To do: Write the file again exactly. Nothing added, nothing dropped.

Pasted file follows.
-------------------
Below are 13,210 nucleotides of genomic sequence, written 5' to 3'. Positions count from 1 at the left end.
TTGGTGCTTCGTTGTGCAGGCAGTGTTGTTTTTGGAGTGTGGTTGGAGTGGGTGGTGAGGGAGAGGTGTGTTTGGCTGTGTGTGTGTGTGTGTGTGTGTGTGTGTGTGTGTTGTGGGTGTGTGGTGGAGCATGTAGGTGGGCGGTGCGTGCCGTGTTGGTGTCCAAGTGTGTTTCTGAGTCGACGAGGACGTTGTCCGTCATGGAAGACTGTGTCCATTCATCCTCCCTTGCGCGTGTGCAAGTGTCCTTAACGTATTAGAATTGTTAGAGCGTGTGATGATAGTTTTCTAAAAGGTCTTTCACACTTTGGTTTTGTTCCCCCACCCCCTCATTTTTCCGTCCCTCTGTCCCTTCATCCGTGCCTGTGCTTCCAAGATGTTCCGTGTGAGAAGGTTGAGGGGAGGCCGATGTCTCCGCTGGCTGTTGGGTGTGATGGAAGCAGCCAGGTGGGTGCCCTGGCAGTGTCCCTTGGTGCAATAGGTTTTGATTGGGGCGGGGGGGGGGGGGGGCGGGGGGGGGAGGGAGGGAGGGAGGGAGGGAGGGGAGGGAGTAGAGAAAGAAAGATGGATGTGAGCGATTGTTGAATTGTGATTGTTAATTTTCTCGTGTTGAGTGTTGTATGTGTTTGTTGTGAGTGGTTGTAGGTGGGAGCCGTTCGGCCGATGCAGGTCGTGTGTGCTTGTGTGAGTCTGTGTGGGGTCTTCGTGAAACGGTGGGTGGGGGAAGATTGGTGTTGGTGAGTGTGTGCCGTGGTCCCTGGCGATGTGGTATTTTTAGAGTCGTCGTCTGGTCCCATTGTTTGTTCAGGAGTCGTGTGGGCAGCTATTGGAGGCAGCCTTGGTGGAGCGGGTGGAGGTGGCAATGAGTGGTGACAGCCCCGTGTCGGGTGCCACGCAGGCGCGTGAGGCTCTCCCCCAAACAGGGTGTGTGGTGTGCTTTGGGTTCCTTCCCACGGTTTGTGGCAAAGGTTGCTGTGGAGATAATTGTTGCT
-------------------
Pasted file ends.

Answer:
Below are 13,210 nucleotides of genomic sequence, written 5' to 3'. Positions count from 1 at the left end.
TTGGTGCTTCGTTGTGCAGGCAGTGTTGTTTTTGGAGTGTGGTTGGAGTGGGTGGTGAGGGAGAGGTGTGTTTGGCTGTGTGTGTGTGTGTGTGTGTGTGTGTGTGTGTGTTGTGGGTGTGTGGTGGAGCATGTAGGTGGGCGGTGCGTGCCGTGTTGGTGTCCAAGTGTGTTTCTGAGTCGACGAGGACGTTGTCCGTCATGGAAGACTGTGTCCATTCATCCTCCCTTGCGCGTGTGCAAGTGTCCTTAACGTATTAGAATTGTTAGAGCGTGTGATGATAGTTTTCTAAAAGGTCTTTCACACTTTGGTTTTGTTCCCCCACCCCCTCATTTTTCCGTCCCTCTGTCCCTTCATCCGTGCCTGTGCTTCCAAGATGTTCCGTGTGAGAAGGTTGAGGGGAGGCCGATGTCTCCGCTGGCTGTTGGGTGTGATGGAAGCAGCCAGGTGGGTGCCCTGGCAGTGTCCCTTGGTGCAATAGGTTTTGATTGGGGCGGGGGGGGGGGGGGGCGGGGGGGGGAGGGAGGGAGGGAGGGAGGGAGGGGAGGGAGTAGAGAAAGAAAGATGGATGTGAGCGATTGTTGAATTGTGATTGTTAATTTTCTCGTGTTGAGTGTTGTATGTGTTTGTTGTGAGTGGTTGTAGGTGGGAGCCGTTCGGCCGATGCAGGTCGTGTGTGCTTGTGTGAGTCTGTGTGGGGTCTTCGTGAAACGGTGGGTGGGGGAAGATTGGTGTTGGTGAGTGTGTGCCGTGGTCCCTGGCGATGTGGTATTTTTAGAGTCGTCGTCTGGTCCCATTGTTTGTTCAGGAGTCGTGTGGGCAGCTATTGGAGGCAGCCTTGGTGGAGCGGGTGGAGGTGGCAATGAGTGGTGACAGCCCCGTGTCGGGTGCCACGCAGGCGCGTGAGGCTCTCCCCCAAACAGGGTGTGTGGTGTGCTTTGGGTTCCTTCCCACGGTTTGTGGCAAAGGTTGCTGTGGAGATAATTGTTGCT